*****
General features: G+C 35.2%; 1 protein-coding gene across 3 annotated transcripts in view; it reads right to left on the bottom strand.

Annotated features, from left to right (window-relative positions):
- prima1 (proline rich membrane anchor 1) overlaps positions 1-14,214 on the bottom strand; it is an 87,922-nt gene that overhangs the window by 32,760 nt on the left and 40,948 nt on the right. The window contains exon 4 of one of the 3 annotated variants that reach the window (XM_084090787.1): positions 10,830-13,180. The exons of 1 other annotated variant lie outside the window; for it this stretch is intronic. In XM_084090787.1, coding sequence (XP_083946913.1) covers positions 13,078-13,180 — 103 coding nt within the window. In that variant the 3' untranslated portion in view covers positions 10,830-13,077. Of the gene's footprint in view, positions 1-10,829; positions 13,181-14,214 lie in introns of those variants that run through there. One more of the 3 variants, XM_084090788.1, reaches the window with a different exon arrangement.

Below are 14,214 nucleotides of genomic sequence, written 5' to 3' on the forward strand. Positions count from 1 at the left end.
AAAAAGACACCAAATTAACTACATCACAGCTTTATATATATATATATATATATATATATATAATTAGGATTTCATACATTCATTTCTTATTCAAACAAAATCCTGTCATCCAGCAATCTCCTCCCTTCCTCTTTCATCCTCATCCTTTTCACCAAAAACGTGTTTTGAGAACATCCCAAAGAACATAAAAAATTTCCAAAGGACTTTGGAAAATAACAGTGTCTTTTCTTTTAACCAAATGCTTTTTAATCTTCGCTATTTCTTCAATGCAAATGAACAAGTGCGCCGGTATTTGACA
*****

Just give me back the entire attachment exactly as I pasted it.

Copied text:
General features: G+C 35.2%; 1 protein-coding gene across 3 annotated transcripts in view; it reads right to left on the bottom strand.

Annotated features, from left to right (window-relative positions):
- prima1 (proline rich membrane anchor 1) overlaps positions 1-14,214 on the bottom strand; it is an 87,922-nt gene that overhangs the window by 32,760 nt on the left and 40,948 nt on the right. The window contains exon 4 of one of the 3 annotated variants that reach the window (XM_084090787.1): positions 10,830-13,180. The exons of 1 other annotated variant lie outside the window; for it this stretch is intronic. In XM_084090787.1, coding sequence (XP_083946913.1) covers positions 13,078-13,180 — 103 coding nt within the window. In that variant the 3' untranslated portion in view covers positions 10,830-13,077. Of the gene's footprint in view, positions 1-10,829; positions 13,181-14,214 lie in introns of those variants that run through there. One more of the 3 variants, XM_084090788.1, reaches the window with a different exon arrangement.

Below are 14,214 nucleotides of genomic sequence, written 5' to 3' on the forward strand. Positions count from 1 at the left end.
AAAAAGACACCAAATTAACTACATCACAGCTTTATATATATATATATATATATATATATATAATTAGGATTTCATACATTCATTTCTTATTCAAACAAAATCCTGTCATCCAGCAATCTCCTCCCTTCCTCTTTCATCCTCATCCTTTTCACCAAAAACGTGTTTTGAGAACATCCCAAAGAACATAAAAAATTTCCAAAGGACTTTGGAAAATAACAGTGTCTTTTCTTTTAACCAAATGCTTTTTAATCTTCGCTATTTCTTCAATGCAAATGAACAAGTGCGCCGGTATTTGACA